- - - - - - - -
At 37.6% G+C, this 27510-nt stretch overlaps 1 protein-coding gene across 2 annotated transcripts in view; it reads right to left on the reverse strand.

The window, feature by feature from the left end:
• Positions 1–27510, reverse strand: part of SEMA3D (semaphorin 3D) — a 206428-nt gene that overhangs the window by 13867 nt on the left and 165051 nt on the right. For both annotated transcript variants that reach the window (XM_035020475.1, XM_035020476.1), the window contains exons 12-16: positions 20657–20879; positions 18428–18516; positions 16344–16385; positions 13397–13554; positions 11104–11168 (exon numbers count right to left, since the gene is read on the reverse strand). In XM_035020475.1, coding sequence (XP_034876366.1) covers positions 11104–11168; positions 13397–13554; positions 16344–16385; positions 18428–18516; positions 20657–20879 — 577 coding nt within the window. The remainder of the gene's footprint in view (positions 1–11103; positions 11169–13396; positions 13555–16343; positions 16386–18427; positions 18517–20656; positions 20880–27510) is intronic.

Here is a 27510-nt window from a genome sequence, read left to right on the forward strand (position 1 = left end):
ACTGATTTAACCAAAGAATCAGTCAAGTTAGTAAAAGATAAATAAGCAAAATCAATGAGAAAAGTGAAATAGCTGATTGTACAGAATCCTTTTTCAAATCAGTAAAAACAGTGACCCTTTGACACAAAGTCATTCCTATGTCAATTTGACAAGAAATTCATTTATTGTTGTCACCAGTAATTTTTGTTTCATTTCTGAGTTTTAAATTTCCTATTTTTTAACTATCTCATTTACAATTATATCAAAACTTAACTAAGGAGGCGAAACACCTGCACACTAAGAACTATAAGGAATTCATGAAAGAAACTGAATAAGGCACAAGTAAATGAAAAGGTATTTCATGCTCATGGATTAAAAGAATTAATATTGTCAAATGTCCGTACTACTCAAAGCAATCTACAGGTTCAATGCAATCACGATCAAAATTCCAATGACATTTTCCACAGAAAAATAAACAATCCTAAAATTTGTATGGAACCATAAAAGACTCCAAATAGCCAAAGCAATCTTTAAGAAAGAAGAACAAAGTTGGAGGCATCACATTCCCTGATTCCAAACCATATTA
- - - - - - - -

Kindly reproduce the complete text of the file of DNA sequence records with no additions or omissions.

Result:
At 37.6% G+C, this 27510-nt stretch overlaps 1 protein-coding gene across 2 annotated transcripts in view; it reads right to left on the reverse strand.

The window, feature by feature from the left end:
• Positions 1–27510, reverse strand: part of SEMA3D (semaphorin 3D) — a 206428-nt gene that overhangs the window by 13867 nt on the left and 165051 nt on the right. For both annotated transcript variants that reach the window (XM_035020475.1, XM_035020476.1), the window contains exons 12-16: positions 20657–20879; positions 18428–18516; positions 16344–16385; positions 13397–13554; positions 11104–11168 (exon numbers count right to left, since the gene is read on the reverse strand). In XM_035020475.1, coding sequence (XP_034876366.1) covers positions 11104–11168; positions 13397–13554; positions 16344–16385; positions 18428–18516; positions 20657–20879 — 577 coding nt within the window. The remainder of the gene's footprint in view (positions 1–11103; positions 11169–13396; positions 13555–16343; positions 16386–18427; positions 18517–20656; positions 20880–27510) is intronic.

Here is a 27510-nt window from a genome sequence, read left to right on the forward strand (position 1 = left end):
ACTGATTTAACCAAAGAATCAGTCAAGTTAGTAAAAGATAAATAAGCAAAATCAATGAGAAAAGTGAAATAGCTGATTGTACAGAATCCTTTTTCAAATCAGTAAAAACAGTGACCCTTTGACACAAAGTCATTCCTATGTCAATTTGACAAGAAATTCATTTATTGTTGTCACCAGTAATTTTTGTTTCATTTCTGAGTTTTAAATTTCCTATTTTTTAACTATCTCATTTACAATTATATCAAAACTTAACTAAGGAGGCGAAACACCTGCACACTAAGAACTATAAGGAATTCATGAAAGAAACTGAATAAGGCACAAGTAAATGAAAAGGTATTTCATGCTCATGGATTAAAAGAATTAATATTGTCAAATGTCCGTACTACTCAAAGCAATCTACAGGTTCAATGCAATCACGATCAAAATTCCAATGACATTTTCCACAGAAAAATAAACAATCCTAAAATTTGTATGGAACCATAAAAGACTCCAAATAGCCAAAGCAATCTTTAAGAAAGAAGAACAAAGTTGGAGGCATCACATTCCCTGATTCCAAACCATATTA